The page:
Plyometric exercises are widely used in the strength and conditioning space to increase the explosive power of athletes. Plyometric exercises refer to those exercises that enable a muscle to reach maximal force in the shortest possible time. Plyometric is actually a combination of two Greek words, plio and metric. Plio means more and metric means measure. (Source: Essentials Of Strength and Conditioning, Fourth Edition, by Haff and Triplett). Simply put, plyometric exercises, or plyos as they are more popularly known in the sporting world, are quick, powerful movements using a pre-stretch or a counter-movement that involve creating a rebound effect in the muscle and generating a powerful catapult.
Football, basketball and badminton players, for example, must make quick powerful movements and perform change of direction in all planes to compete successfully. A basketball centre is required to jump repeatedly for rebounds. He has to out-jump the opposing centre in order to rebound more loose balls. A diving or leaping football goalkeeper save and a tennis jump smash are also great examples of plyometric activities. An elite baseball pitcher routinely throws the ball at 80-100 mph. To reach velocities of this magnitude, the shoulder joint must move at more than 6000 degrees/sec. A fast bowler in cricket must have to face similar demands. Plyometric training of the shoulder joint would not only increase pitching and bowling velocity; it may also help prevent injuries to the shoulder and elbow joints.
Who qualifies for plyometric training? (Safety considerations)
Plyometric training puts great stress on muscles, ligaments, tendons and joint capsules. It is imperative that certain safety parameters are met before an athlete embarks on a plyo programme. Good technique is the biggest safety parameter. For lower body plyos, the athlete must have knowledge of proper landing technique. The shoulders should be over the knees and the knees should be over the toes during landing. Inward movement of the knees is a significant risk factor for knee injuries of all types including patella femoral pain and rupture of the ACL.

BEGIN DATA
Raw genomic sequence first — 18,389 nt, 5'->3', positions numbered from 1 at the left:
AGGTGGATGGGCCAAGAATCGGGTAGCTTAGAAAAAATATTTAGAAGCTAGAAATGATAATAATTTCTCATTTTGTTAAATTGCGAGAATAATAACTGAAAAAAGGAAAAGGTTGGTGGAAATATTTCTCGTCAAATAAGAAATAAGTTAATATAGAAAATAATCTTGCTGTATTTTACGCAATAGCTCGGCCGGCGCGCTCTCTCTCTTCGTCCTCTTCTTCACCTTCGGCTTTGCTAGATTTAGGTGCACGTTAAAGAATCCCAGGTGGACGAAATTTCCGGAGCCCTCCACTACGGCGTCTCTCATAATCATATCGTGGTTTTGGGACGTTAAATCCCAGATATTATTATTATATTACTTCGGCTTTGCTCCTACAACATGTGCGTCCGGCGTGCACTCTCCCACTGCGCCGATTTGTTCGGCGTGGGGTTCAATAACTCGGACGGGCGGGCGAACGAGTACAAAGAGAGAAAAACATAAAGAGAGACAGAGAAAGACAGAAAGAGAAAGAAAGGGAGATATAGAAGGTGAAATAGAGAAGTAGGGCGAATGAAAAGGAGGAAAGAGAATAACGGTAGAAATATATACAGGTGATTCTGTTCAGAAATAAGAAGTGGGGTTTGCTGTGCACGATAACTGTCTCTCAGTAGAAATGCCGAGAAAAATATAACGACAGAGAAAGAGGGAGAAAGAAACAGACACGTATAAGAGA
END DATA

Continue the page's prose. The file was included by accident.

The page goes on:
Shoulder stability and thoracic spine mobility is a necessary parameter for upper body plyometrics. Balance parameter is also critical. An athlete should be able to stand 30 seconds without falling before starting a plyo programme. An experienced athlete beginning an advanced programme should be able to hold a single leg half squat for 30 seconds. Athletes who weigh more than 100 kg are at increased risk of injury when performing plyometric exercises. Greater weight increases compressive force on joints during the exercises, thereby predisposing these joints to injury. Therefore, athletes weighing more than 100 kg should avoid high volume, high-intensity exercises from heights greater than 18 inches.
An athlete’s previous injuries and joint structures must also be considered and properly examined before commencing a programme. Previous injuries and abnormalities of the spine, lower extremities and upper extremities may increase the athlete’s risk of injury during plyometrics.
Landing surface and training area
In order to prevent injuries, landing surface used for lower body plyos must possess shock-absorbing properties. A grass field, suspended floor or a rubber mat is a good surface choice. Surfaces such as hard wood, concrete and tile are not recommended because they lack shock absorbing qualities.
Most drills will need at least 30m of straightaway and a ceiling height of 3-4m in order to be adequate.
Participants must use shoes with proper ankle and foot support, good lateral stability and wide, non-slip sole. Poor footwear will increase the risk of injuries to the lower extremities.
Finally, a word on supervision. plyos are not inherently dangerous when performed correctly. However, close monitoring and correct prescription is required as like all forms of training, poor form and planning can unnecessarily predispose an athlete to injury.
Click to see the four commonly and popularly used plyometric drills.